by Irvin Muchnick
Without comment, the Department of Homeland Security’s U.S. Citizenship and Immigration Services today denied our administrative appeal of the agency’s decision to withhold, without targeted redactions, 98 pages of the 102-page file of George Gibney’s visa and green card records.
On May 21, we published my appeal letter. (And complete headline links to our entire Gibney series are at the bottom of this post. Gibney, who resigned as Irish national swim team coach in the face of dozens of allegations of sexual molestation of swimmers he supervised, moved to the U.S. in the mid-1990s. Spurred by Irish journalists and a member of the legislature, there is a renewed effort to reopen a national police investigation of Gibney and seek his extradition to face charges that were detailed in late nineties fact-finding report directed by a High Court justice.)
The next step for Concussion Inc. is federal court. In light of a recent ruling by the 1st Circuit Court of Appeals in a Freedom of Information Act request by the Union Leader newspaper in Manchester, New Hampshire (which actually led to the release of even more extensive types of information than I am requesting), I am confident that USCIS will be found here to have abused its discretion in withholding the Gibney documents in their entirety.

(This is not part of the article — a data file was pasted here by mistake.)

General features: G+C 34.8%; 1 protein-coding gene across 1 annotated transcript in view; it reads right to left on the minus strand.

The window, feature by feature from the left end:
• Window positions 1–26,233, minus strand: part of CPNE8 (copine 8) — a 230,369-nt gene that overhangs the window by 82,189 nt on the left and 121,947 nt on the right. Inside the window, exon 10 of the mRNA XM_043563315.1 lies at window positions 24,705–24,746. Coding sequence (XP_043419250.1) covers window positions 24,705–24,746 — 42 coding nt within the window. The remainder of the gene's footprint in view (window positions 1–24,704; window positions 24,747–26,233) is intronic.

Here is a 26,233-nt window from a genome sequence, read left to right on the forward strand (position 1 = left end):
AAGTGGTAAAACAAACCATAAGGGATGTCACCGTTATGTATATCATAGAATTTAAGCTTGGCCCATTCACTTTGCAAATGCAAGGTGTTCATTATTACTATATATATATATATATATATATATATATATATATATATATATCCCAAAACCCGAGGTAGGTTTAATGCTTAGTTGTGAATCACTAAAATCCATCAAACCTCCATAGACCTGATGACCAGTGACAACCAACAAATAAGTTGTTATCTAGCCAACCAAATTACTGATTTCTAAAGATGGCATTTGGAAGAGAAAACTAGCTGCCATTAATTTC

I have retained San Francisco Bay Area attorney Roy S. Gordet to represent me in this matter. Roy is an outstanding lawyer who, in 1999, worked with me at the Federal District Court and Oakland’s First Amendment Project on a case that eventually went to the 9th Circuit Court of Appeals. The result was the negotiated release of a memorandum by the Arthur Andersen accounting firm in the settlement of a class-action copyright lawsuit on which I had consulted. In turn, that document would prove instrumental in the crafting of objections I spearheaded in a global copyright settlement on behalf of freelance journalists, which reached the Supreme Court in 2009 under the name Reed Elsevier v. Muchnick and settled last year.
The federal government has a FOIA mediation service called the Office of Government Information Services. We may avail ourselves of that office to clarify technical points and to see if USCIS will budge from its position that, essentially, all Gibney immigration records, even in redacted form, are exempt from public disclosure due to privacy concerns. However, our possible use of UGIS does not preclude simultaneously litigating in Federal District Court, which appears to be where this case is heading.
THE GIBNEY SERIES: